German printer of Quran hints at stop amid controversy
ULM, Germany — A company that is printing German translations of the Quran to be given away by a fundamentalist Muslim group hinted Thursday that it wanted to stop after a controversy blew up over the project.
Politicians across Germany's political spectrum have attacked a campaign by a Salafist activist and businessman, Ibrahim Abu Nagie, to give away 25 million copies of the Islamic holy book in city pedestrian zones in Germany, Austria and Switzerland.
His group reportedly began in October, but the controversy did not surface until this week.
The book also is being offered as a free web download.
Ebner & Spiegel, a printing company in the southern city of Ulm, did not expressly confirm a report in Die Welt newspaper that it was trying to back out of the remainder of the printing work.
"We are currently reviewing the legal implications if we were to cease production or if the customer were to withdraw the order," a company spokesman told the German news agency dpa.
Abu Nagie's group, Die Wahre Religion (The True Religion), already has purchased hundreds of thousands of the books from the plant.
Salafists are a faction within Sunni Islam who urge a return to the customs at the time of the religion's foundation. German security authorities say most violent Islamists are adherents of Salafism.
The printer's spokesman said the company was aware that the customer was "under a critical spotlight," adding, "We consulted at the very beginning with anti-subversion authorities and the police."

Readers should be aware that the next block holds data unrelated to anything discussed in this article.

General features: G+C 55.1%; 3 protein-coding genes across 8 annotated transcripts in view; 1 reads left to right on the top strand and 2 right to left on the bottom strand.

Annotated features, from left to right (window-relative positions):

He said the printer was told at the time that there was no law against printing Qurans.
"For us, they're customers like anyone else. We produce for our customers. How they market and distribute things is something we have no influence on," said the spokesman.
The parliamentary leader of Chancellor Angela Merkel's Christian Democratic Party, Volker Kauder, joined in the criticism Thursday.
"I strongly condemn this project. The Quran is being abused for extremist machinations," said Kauder. His deputy had spoken out the previous day against the project, along with Social Democratic and Green party spokespeople.
"It is right that other Muslim organizations in Germany have dissociated themselves from this abuse of religious freedom," said Kauder.
Security officials have said there are 2,500 Salafists in Germany.
Last year, federal anti-subversion chief Heinz Fromm said, "Not every Salafist is a terrorist. But almost every terrorist we know has contact with Salafists or is a Salafist."
Distributed by MCT Information Services